Click here to read the previous zinc outlook. Following an uncertain 2020, zinc prices steadily rose throughout 2021 to hit a 14 year high in the second half of the year.The power crisis and an increasing demand for the base metal as the strict lockdown..

Published

on



Click here to read the previous zinc outlook.

Following an uncertain 2020, zinc prices steadily rose throughout 2021 to hit a 14 year high in the second half of the year.

The power crisis and an increasing demand for the base metal as the strict lockdown restrictions were lifted supported prices during the 12 month period.

As the new year begins, the Investing News Network (INN) caught up with analysts to find out what’s ahead for zinc supply, demand and prices.


Zinc outlook 2022: 2021 in review


Prices kicked off the year above the US$2,800 per tonne mark after rallying for most of the second half of 2020. The recovery in the steel sector helped the base metal throughout the first half of 2021 as COVID-19 lockdown measures eased, supporting demand for zinc.

Commenting on the main trends seen in the market in 2021, Helen O’Cleary of CRU Group told INN zinc’s demand recovery was stronger than expected in the US and Europe but lagged in Asia excluding China.

In October, zinc prices hit their highest level in 14 years, hovering around the US$3,800 mark on the back of the power crisis and cost associated with carbon emissions.

“Zinc’s price outperformed expectations in 2021 on the back of strong demand and smelter disruption, particularly in Q4 when European smelters started to cut back due to record high energy prices,” O’Cleary said.

One of the world’s top zinc smelters, Nyrstar (EBR:NYR), said in October it was planning to cut production at its European smelter operations. Mining giant Glencore (LSE:GLEN) also said it was adjusting production to reduce exposure to peak power pricing periods during the day.

Speaking with INN about zinc’s performance, Carlos Sanchez of CPM Group said zinc has been in recovery since prices bottomed out in 2020, helped in part by vaccination globally and also by supply disruptions around the world.

“The most recent issue is the concern about high energy input costs into smelters in Europe — that's been pushing prices higher recently,” he said.

Even though prices could not sustain that level until the end of the year, prices remained above US$3,500 on the last trading day of 2021.

Zinc outlook 2022: Supply and demand


As mentioned, demand for base metals saw an upward turn in 2021 as the world economy recovered on the back of stimulus plans and as vaccination rollouts took place in many parts of the world.

Looking at what’s ahead for demand in 2022, CRU is expecting Chinese demand growth to slow to 1.1 percent year-on-year as the effects of stimulus wane.

“In the world ex. China we expect demand to grow by 2.4 percent, with the ongoing auto sector recovery partially offsetting the construction sector slowdown in Europe and the US,” O’Cleary said.

CPM is also expecting demand to remain healthy in 2022, both in China and outside of China, including demand from developing countries.

“One thing that remains uncertain is what will happen with COVID,” Sanchez said.

Moving onto the supply side of the picture, the analyst expects that if everything remains status quo, disruptions are unlikely to happen.

“There are going to be some blips here and there, but there have been some labor issues in Peru, yes, there's been some energy problems in Europe and China, but that's a fact in zinc output and in demand to an extent,” Sanchez said. “But really the catalysts that we don't know, and how it can affect prices is how COVID will impact industries.”

For her part, O’Cleary is expecting most disruptions in Q1, with CRU currently having a disruption allowance of 55,000 tonnes for that period.

“But this may well tip over into Q2,” she said. CRU is expecting mine supply to grow by 5.10 percent year-on-year in 2022 and for the concentrates market to register a 190,000 tonnes surplus.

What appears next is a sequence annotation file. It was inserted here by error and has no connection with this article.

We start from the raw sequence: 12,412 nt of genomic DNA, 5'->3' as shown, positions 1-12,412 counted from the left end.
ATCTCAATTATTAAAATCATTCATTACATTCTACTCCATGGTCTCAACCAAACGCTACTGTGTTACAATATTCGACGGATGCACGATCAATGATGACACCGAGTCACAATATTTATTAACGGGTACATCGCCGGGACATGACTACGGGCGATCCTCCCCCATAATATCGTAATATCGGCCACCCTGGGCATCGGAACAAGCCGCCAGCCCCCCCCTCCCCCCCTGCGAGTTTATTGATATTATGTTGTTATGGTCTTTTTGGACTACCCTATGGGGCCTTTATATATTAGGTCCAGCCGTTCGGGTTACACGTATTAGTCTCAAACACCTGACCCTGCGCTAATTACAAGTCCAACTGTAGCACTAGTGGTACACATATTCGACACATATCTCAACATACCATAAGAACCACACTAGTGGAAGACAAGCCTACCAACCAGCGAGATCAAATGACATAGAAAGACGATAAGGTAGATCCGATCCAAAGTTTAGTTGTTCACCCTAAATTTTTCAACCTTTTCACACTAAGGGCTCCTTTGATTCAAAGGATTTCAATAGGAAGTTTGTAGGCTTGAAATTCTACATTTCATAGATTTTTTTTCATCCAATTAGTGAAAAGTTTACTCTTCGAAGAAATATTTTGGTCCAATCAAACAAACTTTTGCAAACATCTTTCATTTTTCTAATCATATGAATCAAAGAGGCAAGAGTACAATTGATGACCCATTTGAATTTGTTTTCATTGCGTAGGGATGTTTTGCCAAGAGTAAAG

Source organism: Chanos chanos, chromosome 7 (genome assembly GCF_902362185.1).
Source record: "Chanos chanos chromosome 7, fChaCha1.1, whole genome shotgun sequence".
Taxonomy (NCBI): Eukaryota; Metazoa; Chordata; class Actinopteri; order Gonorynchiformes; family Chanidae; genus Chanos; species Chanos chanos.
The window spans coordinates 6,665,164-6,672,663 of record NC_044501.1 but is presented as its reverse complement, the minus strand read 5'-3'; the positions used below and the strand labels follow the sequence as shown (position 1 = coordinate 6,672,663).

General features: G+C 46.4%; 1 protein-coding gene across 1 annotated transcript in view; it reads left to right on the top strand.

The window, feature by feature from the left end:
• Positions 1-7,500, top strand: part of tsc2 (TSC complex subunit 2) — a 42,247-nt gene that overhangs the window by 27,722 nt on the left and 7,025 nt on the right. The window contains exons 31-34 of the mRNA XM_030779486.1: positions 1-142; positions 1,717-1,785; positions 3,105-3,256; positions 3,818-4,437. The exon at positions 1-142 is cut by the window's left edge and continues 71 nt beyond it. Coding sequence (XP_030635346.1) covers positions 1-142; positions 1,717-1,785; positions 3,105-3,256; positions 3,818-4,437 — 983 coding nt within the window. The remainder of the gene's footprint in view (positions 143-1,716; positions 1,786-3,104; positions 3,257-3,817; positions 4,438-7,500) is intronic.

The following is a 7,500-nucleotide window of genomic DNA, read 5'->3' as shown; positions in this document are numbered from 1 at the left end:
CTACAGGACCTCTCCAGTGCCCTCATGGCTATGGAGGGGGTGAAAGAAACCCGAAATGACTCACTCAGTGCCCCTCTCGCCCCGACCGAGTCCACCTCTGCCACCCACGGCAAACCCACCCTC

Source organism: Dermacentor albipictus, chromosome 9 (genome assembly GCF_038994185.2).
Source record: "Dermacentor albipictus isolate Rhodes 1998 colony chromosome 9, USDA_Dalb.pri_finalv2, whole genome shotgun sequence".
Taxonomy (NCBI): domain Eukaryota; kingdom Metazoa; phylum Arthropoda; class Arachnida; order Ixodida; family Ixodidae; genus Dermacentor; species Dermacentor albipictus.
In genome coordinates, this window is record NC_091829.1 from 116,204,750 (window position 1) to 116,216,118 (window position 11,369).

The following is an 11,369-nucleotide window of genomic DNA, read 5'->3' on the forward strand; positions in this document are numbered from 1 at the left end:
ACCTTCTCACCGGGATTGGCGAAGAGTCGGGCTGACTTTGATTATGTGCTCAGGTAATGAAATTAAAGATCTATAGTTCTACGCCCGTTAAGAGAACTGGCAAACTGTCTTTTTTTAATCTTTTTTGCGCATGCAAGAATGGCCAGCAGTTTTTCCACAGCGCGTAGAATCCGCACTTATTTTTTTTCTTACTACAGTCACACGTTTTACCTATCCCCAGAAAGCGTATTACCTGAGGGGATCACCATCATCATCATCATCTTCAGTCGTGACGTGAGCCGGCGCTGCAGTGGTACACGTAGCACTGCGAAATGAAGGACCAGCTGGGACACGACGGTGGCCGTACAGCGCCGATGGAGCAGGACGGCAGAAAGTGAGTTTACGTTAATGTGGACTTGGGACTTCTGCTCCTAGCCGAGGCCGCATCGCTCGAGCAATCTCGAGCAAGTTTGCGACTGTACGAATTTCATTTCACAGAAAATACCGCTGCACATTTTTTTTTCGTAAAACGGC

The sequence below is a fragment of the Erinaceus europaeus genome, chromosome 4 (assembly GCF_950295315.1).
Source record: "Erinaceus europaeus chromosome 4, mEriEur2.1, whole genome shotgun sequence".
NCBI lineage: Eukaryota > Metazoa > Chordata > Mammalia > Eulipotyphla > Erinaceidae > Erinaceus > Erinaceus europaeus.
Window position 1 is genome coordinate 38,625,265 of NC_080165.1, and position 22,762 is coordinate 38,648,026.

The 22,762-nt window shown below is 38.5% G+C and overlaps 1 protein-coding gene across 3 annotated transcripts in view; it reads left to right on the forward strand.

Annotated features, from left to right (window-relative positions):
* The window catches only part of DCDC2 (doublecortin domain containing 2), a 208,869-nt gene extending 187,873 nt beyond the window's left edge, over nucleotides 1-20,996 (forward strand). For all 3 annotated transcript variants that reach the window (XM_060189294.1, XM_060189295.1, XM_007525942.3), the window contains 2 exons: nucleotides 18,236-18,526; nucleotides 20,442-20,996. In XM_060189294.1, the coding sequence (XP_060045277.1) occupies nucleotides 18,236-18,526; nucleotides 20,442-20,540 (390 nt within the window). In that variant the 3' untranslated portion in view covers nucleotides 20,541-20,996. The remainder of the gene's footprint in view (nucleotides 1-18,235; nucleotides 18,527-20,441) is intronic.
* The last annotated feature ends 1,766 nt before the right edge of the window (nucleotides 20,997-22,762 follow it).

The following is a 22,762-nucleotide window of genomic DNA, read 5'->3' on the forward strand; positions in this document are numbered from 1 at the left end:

Meanwhile, smelter output is forecast to grow by less than 1 percent year-on-year in 2022, according to the firm, which is currently forecasting a small refined zinc deficit in 2022.

“Should smelter disruption exceed our 55,000 t allowance the deficit could grow,” O’Cleary said. “But high prices and a tight Chinese market could lead to further releases of refined zinc from the State Reserves Bureau stockpile, which could push the market towards balance or even a small surplus.”

Similarly, CPM Group is also expecting the market to shift into a deficit in 2022.

“That's due to the strong demand, recovering economies of COVID and its financial economic effects,” Sanchez said.

Zinc outlook 2022: What’s ahead


Commenting on how prices might perform next year, O’Cleary said prices are likely to remain high in Q1 due to the threat of further energy-related cutbacks in Europe during the winter heating season.

O’Cleary suggested investors to keep an eye on high prices and inflation, as these factors could hamper zinc demand growth.

Similarly, CPM Group is expecting prices to remain above current levels and to average around US$3,400 for the year.

“I wouldn't be surprised to see zinc top US$4,000,” Sanchez said. “But at the same time, I don't think it holds above there; you'd have to have really strong fundamentals for that to happen, stronger than what's happening now.”

The CPM director suggested zinc investors should keep an eye on COVID developments and be quick movers, taking a position whether it's short or long.

Looking ahead, for FocusEconomics analysts, prices for zinc are seen cooling markedly next year before falling further in 2023, as output gradually improves and new mines come online.

“Moreover, fading logistical disruptions and easing energy prices will exert additional downward pressure, although solid demand for steel will continue to support prices,” they said in their December report, adding that pandemic-related uncertainty clouds the outlook.

Panelists recently polled by the firm see prices averaging US$2,827 per metric tonne in Q4 2022 and US$2,651 per metric tonne in Q4 2023.

Don’t forget to follow us @INN_Resource for real-time news updates.

Securities Disclosure: I, Priscila Barrera, hold no direct investment interest in any company mentioned in this article.

Editorial Disclosure: The Investing News Network does not guarantee the accuracy or thoroughness of the information reported in the interviews it conducts. The opinions expressed in these interviews do not reflect the opinions of the Investing News Network and do not constitute investment advice. All readers are encouraged to perform their own due diligence.